Committees are perhaps among the oldest of human inventions, primeval in nature.
So what happened when people with their individual brains came together in their tribal sessions to make their committee decisions?
The committee's main function becomes that of acting as though all those brains added together come up with something better than each of the individual brains would have produced on their own. A strong leader would perhaps seek only formal approval of his decision.
But what happens if a member of a committee hates another member of the committee. Can all the thoughts of those people hating each other be added in? In modern times can the committee report exclude or include the hate factor?
And if two members love each other, can they think about the subject at hand? Can we add hatred and love into the final report.
What happens when several members cannot look squarely into each other's eyes? I'm experimenting, looking into one's eyes but I do not receive a returned look. Does eye contact or eye awareness have some tribal implication, or is it a sign of weakness, the wondering eye of infidelity?
What if one is angry, probably because the person she is angry with reminds her of someone with whom she should be angry? Can then, all these thoughts be put together?
But can the thoughts of individuals be added together in one bundle as a greater thought as though there were one brain composing the bundle?
Instead only small portions of individual thoughts appear during committee sessions and much time is spent on developing the social acceptance of others' thoughts or slightly shaping several of them that are then put together.
These then appear to have some meaning after agreement. But can these thoughts be presented as though they developed in one mind?. How can the independent thinker exist unless she is the leader.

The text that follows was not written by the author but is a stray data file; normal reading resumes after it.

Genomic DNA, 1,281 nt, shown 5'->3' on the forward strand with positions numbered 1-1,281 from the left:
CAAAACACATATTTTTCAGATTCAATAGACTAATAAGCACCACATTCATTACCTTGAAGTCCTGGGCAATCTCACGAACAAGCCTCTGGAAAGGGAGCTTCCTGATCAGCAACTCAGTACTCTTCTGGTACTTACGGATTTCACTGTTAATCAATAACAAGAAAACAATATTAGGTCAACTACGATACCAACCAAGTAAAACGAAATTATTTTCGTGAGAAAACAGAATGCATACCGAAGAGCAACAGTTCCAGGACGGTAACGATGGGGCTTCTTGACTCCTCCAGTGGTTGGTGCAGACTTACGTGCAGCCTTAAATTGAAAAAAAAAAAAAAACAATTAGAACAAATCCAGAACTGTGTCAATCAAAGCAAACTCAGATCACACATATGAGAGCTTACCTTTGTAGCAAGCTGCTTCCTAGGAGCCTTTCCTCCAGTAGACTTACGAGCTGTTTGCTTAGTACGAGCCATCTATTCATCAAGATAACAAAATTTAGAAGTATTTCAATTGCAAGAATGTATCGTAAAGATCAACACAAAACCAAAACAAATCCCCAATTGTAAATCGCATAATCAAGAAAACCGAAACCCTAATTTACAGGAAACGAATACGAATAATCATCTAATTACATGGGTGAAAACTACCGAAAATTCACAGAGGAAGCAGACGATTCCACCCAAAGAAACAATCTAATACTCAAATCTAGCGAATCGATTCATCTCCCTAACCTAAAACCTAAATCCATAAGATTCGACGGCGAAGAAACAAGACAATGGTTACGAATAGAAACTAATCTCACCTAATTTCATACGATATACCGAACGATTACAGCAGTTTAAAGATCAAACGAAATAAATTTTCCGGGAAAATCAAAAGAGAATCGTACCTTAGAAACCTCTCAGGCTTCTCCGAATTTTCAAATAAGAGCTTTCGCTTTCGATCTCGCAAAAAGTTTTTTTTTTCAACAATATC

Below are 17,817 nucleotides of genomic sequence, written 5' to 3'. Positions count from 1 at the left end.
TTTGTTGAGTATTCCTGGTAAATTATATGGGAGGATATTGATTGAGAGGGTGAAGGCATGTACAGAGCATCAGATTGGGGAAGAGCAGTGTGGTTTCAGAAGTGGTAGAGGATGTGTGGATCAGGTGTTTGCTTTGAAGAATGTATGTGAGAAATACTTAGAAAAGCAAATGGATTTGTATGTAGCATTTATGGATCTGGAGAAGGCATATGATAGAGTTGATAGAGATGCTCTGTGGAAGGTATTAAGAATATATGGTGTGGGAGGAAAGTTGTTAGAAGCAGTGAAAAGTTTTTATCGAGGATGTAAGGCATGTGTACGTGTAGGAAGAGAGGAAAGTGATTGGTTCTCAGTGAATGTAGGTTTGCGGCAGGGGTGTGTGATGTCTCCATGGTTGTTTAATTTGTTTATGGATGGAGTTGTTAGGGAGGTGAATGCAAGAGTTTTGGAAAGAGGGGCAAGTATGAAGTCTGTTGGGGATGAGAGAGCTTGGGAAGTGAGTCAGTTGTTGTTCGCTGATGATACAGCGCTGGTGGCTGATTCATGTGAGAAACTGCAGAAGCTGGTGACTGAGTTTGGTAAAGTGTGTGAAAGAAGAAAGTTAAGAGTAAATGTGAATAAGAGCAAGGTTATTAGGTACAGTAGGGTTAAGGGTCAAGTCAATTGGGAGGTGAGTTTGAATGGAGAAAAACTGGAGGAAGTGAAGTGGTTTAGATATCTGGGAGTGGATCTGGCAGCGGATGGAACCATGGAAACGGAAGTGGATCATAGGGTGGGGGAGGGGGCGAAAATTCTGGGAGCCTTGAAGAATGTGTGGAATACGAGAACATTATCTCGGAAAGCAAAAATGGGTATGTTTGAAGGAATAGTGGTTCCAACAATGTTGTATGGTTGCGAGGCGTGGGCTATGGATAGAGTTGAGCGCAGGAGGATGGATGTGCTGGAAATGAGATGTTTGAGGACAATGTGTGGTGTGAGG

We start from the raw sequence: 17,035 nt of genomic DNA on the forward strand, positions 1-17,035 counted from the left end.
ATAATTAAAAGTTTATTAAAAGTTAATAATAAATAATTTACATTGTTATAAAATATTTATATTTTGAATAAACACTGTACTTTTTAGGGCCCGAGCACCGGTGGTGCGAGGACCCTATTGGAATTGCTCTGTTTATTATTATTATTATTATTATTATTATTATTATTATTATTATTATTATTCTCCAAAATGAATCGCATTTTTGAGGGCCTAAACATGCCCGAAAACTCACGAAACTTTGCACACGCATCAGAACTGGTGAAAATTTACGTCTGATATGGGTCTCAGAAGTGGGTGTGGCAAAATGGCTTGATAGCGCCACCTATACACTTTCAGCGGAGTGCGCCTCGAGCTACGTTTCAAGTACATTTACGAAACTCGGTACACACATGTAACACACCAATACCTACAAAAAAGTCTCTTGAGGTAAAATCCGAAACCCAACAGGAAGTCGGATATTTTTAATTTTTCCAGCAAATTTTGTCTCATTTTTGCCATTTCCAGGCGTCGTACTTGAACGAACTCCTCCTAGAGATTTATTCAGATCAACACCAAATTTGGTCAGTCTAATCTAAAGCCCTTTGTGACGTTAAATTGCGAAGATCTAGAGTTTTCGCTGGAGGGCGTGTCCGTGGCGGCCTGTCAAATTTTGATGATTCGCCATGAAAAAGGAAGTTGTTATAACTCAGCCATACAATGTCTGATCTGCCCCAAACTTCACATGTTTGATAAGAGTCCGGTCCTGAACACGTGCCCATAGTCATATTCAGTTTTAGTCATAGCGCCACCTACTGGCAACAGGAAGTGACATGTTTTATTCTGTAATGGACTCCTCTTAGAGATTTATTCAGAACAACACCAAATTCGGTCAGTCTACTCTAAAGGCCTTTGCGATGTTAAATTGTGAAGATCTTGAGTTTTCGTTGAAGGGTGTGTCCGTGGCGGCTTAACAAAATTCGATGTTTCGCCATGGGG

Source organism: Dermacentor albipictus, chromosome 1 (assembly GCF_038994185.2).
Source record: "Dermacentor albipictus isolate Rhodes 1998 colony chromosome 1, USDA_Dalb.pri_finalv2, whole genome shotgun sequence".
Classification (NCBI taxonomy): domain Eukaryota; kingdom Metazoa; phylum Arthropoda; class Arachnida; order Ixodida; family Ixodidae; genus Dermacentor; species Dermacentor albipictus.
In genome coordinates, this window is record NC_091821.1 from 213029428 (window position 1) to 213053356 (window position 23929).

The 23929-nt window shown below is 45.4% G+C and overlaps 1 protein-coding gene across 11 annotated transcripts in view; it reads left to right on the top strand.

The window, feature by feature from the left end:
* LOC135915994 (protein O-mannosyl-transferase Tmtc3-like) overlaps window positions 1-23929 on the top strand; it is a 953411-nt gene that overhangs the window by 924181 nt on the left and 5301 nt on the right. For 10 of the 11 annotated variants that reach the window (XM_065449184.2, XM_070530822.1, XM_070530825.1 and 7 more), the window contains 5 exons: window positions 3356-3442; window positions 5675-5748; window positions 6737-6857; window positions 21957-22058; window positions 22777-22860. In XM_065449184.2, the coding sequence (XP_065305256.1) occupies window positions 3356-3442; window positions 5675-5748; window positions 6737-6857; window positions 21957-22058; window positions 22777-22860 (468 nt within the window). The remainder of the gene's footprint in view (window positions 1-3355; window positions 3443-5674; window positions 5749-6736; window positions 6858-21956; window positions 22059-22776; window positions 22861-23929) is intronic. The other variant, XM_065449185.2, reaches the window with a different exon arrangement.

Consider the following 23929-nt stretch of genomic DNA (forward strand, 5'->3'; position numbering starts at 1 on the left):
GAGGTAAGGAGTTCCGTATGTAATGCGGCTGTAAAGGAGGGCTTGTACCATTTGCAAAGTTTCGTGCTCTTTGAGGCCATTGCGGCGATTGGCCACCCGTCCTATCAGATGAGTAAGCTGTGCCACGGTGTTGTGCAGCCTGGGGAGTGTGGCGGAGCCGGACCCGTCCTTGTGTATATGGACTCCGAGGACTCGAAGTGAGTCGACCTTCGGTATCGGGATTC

I recognized that a member didn't know that I existed at the last meeting. No eye contact here. She greeted me with enthusiasm this time, at a second meeting, addressing me by my first name. I don't know hers. What happen in between?
I'm going back to this guy who gives all the air of disdain for another member. How to react? Should one start by hating him, returning disdain for disdain?
Enough about this satisfied individual with only disdain for others. He's not the leader. His job is to permeate a higher wisdom. Back again to imagining what the other members are thinking.
The one right across from me. Oh! I know what he's thinking That's naughty.
What's the purpose of this committee again? No, really? Can I actually contribute to that subject?
Does this committee actually have a brain? I'm only conscious of mine when I'm speaking or even when listening.
But haven't we come together for more than mere generalities. Everyone else on the committee seems to have some previously acquired wisdom, offering specifics.
Should I open my mouth again and make a fool of myself by trying to explain the thoughts I had over coffee this morning? It seems that a few already have acquired a common understanding and agreement. But about what?
Scientists will often present their own papers at conventions on a particular subject, each separate from the others. Here we then get a different set of opinions on the subject of the convention.
The convention does not act as one person. More can be gained from these papers individually than if they were to be modified sufficiently to be presented as a commonly based consensus, the resulting thoughts of a committee.
Most democratic governments and their agencies handle most business as commonly based committee action. Where a committee is also responsible for actual and specific results, most discussion that does not move the body in the direction of action is here considered to be of little use.
I've been learning of late, that there are committees and there are committees. Some I attend voluntarily to learn what is going on. I've been made member of others. I find being a member is more difficult, of course, than merely being a participating observer.
But as an observer, I've found that I'm not very influential. But am I anymore influential as a member?
However, I'm reasonably assured that a committee doesn't have a collective brain regardless of how one participates in developing whatever the committee does.
It is the leader that usually advises the committee or informs them as what is going to be done. Not the other way around. The primeval and tribal ways still seem to work.